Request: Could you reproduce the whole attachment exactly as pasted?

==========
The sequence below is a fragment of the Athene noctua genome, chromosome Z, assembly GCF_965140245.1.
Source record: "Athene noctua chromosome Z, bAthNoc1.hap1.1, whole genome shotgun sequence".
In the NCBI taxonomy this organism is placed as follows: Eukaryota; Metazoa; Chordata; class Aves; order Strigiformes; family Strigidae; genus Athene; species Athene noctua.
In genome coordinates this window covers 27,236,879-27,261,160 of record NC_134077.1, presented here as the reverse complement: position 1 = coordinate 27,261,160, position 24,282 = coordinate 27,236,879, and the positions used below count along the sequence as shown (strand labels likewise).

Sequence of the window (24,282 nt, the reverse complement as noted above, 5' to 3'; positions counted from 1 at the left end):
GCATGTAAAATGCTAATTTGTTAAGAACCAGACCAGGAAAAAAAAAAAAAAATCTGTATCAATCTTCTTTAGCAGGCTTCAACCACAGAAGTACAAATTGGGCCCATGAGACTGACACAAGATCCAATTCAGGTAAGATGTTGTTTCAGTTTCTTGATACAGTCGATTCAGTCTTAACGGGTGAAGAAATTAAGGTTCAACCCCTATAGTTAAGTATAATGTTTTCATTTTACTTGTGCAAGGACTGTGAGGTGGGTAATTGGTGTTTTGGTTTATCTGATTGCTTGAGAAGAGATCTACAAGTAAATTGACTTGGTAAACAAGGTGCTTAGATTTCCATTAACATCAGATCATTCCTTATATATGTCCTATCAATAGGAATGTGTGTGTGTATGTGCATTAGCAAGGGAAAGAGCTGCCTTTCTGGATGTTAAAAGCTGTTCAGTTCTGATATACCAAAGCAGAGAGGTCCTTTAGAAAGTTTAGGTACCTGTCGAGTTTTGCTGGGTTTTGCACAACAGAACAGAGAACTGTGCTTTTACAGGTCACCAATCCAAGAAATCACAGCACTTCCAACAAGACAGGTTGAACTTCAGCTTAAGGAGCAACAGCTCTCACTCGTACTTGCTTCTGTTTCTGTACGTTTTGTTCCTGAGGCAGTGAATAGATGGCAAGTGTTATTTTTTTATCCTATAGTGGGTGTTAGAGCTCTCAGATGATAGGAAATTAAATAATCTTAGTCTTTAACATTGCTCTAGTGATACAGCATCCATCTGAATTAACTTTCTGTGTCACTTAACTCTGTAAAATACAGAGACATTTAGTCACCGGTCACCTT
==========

The sequence below is a fragment of the Athene noctua genome, chromosome Z, assembly GCF_965140245.1.
Source record: "Athene noctua chromosome Z, bAthNoc1.hap1.1, whole genome shotgun sequence".
In the NCBI taxonomy this organism is placed as follows: Eukaryota; Metazoa; Chordata; class Aves; order Strigiformes; family Strigidae; genus Athene; species Athene noctua.
In genome coordinates this window covers 27,236,879-27,261,160 of record NC_134077.1, presented here as the reverse complement: position 1 = coordinate 27,261,160, position 24,282 = coordinate 27,236,879, and the positions used below count along the sequence as shown (strand labels likewise).

Sequence of the window (24,282 nt, the reverse complement as noted above, 5' to 3'; positions counted from 1 at the left end):
GCATGTAAAATGCTAATTTGTTAAGAACCAGACCAGGAAAAAAAAAAAAAAATCTGTATCAATCTTCTTTAGCAGGCTTCAACCACAGAAGTACAAATTGGGCCCATGAGACTGACACAAGATCCAATTCAGGTAAGATGTTGTTTCAGTTTCTTGATACAGTCGATTCAGTCTTAACGGGTGAAGAAATTAAGGTTCAACCCCTATAGTTAAGTATAATGTTTTCATTTTACTTGTGCAAGGACTGTGAGGTGGGTAATTGGTGTTTTGGTTTATCTGATTGCTTGAGAAGAGATCTACAAGTAAATTGACTTGGTAAACAAGGTGCTTAGATTTCCATTAACATCAGATCATTCCTTATATATGTCCTATCAATAGGAATGTGTGTGTGTATGTGCATTAGCAAGGGAAAGAGCTGCCTTTCTGGATGTTAAAAGCTGTTCAGTTCTGATATACCAAAGCAGAGAGGTCCTTTAGAAAGTTTAGGTACCTGTCGAGTTTTGCTGGGTTTTGCACAACAGAACAGAGAACTGTGCTTTTACAGGTCACCAATCCAAGAAATCACAGCACTTCCAACAAGACAGGTTGAACTTCAGCTTAAGGAGCAACAGCTCTCACTCGTACTTGCTTCTGTTTCTGTACGTTTTGTTCCTGAGGCAGTGAATAGATGGCAAGTGTTATTTTTTTATCCTATAGTGGGTGTTAGAGCTCTCAGATGATAGGAAATTAAATAATCTTAGTCTTTAACATTGCTCTAGTGATACAGCATCCATCTGAATTAACTTTCTGTGTCACTTAACTCTGTAAAATACAGAGACATTTAGTCACCGGTCACCTT